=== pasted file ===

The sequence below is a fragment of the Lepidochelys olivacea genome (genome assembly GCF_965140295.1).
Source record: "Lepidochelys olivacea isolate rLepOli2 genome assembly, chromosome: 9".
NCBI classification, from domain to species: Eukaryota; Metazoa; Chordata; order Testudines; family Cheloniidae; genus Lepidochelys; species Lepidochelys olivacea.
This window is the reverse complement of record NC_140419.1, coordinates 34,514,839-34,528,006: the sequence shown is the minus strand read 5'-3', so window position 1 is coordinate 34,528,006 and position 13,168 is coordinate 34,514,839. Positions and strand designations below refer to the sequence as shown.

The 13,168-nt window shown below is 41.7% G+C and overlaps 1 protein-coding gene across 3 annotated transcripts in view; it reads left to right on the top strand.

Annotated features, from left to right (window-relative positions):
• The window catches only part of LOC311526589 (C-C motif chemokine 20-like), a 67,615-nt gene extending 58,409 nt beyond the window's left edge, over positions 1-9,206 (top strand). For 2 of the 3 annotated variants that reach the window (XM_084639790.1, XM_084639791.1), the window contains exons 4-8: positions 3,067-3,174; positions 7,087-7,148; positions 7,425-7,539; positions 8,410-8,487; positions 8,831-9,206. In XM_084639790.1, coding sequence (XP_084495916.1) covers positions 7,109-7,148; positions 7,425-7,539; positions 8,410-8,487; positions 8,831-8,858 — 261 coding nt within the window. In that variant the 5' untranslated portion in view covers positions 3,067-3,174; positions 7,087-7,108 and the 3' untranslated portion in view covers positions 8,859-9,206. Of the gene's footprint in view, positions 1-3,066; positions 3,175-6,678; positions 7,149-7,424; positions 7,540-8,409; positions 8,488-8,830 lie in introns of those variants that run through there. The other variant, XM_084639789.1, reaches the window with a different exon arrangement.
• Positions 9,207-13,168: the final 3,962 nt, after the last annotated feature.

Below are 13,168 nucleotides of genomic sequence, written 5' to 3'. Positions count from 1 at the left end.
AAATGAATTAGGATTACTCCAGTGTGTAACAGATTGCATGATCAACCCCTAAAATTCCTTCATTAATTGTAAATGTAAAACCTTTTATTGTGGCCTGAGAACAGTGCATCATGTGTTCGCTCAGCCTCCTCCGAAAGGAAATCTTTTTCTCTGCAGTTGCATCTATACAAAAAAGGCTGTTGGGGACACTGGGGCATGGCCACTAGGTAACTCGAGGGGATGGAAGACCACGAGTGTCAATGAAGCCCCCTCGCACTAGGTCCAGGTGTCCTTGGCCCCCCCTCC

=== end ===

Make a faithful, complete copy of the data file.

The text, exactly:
The sequence below is a fragment of the Lepidochelys olivacea genome (genome assembly GCF_965140295.1).
Source record: "Lepidochelys olivacea isolate rLepOli2 genome assembly, chromosome: 9".
NCBI classification, from domain to species: Eukaryota; Metazoa; Chordata; order Testudines; family Cheloniidae; genus Lepidochelys; species Lepidochelys olivacea.
This window is the reverse complement of record NC_140419.1, coordinates 34,514,839-34,528,006: the sequence shown is the minus strand read 5'-3', so window position 1 is coordinate 34,528,006 and position 13,168 is coordinate 34,514,839. Positions and strand designations below refer to the sequence as shown.

The 13,168-nt window shown below is 41.7% G+C and overlaps 1 protein-coding gene across 3 annotated transcripts in view; it reads left to right on the top strand.

Annotated features, from left to right (window-relative positions):
• The window catches only part of LOC311526589 (C-C motif chemokine 20-like), a 67,615-nt gene extending 58,409 nt beyond the window's left edge, over positions 1-9,206 (top strand). For 2 of the 3 annotated variants that reach the window (XM_084639790.1, XM_084639791.1), the window contains exons 4-8: positions 3,067-3,174; positions 7,087-7,148; positions 7,425-7,539; positions 8,410-8,487; positions 8,831-9,206. In XM_084639790.1, coding sequence (XP_084495916.1) covers positions 7,109-7,148; positions 7,425-7,539; positions 8,410-8,487; positions 8,831-8,858 — 261 coding nt within the window. In that variant the 5' untranslated portion in view covers positions 3,067-3,174; positions 7,087-7,108 and the 3' untranslated portion in view covers positions 8,859-9,206. Of the gene's footprint in view, positions 1-3,066; positions 3,175-6,678; positions 7,149-7,424; positions 7,540-8,409; positions 8,488-8,830 lie in introns of those variants that run through there. The other variant, XM_084639789.1, reaches the window with a different exon arrangement.
• Positions 9,207-13,168: the final 3,962 nt, after the last annotated feature.

Below are 13,168 nucleotides of genomic sequence, written 5' to 3'. Positions count from 1 at the left end.
AAATGAATTAGGATTACTCCAGTGTGTAACAGATTGCATGATCAACCCCTAAAATTCCTTCATTAATTGTAAATGTAAAACCTTTTATTGTGGCCTGAGAACAGTGCATCATGTGTTCGCTCAGCCTCCTCCGAAAGGAAATCTTTTTCTCTGCAGTTGCATCTATACAAAAAAGGCTGTTGGGGACACTGGGGCATGGCCACTAGGTAACTCGAGGGGATGGAAGACCACGAGTGTCAATGAAGCCCCCTCGCACTAGGTCCAGGTGTCCTTGGCCCCCCCTCC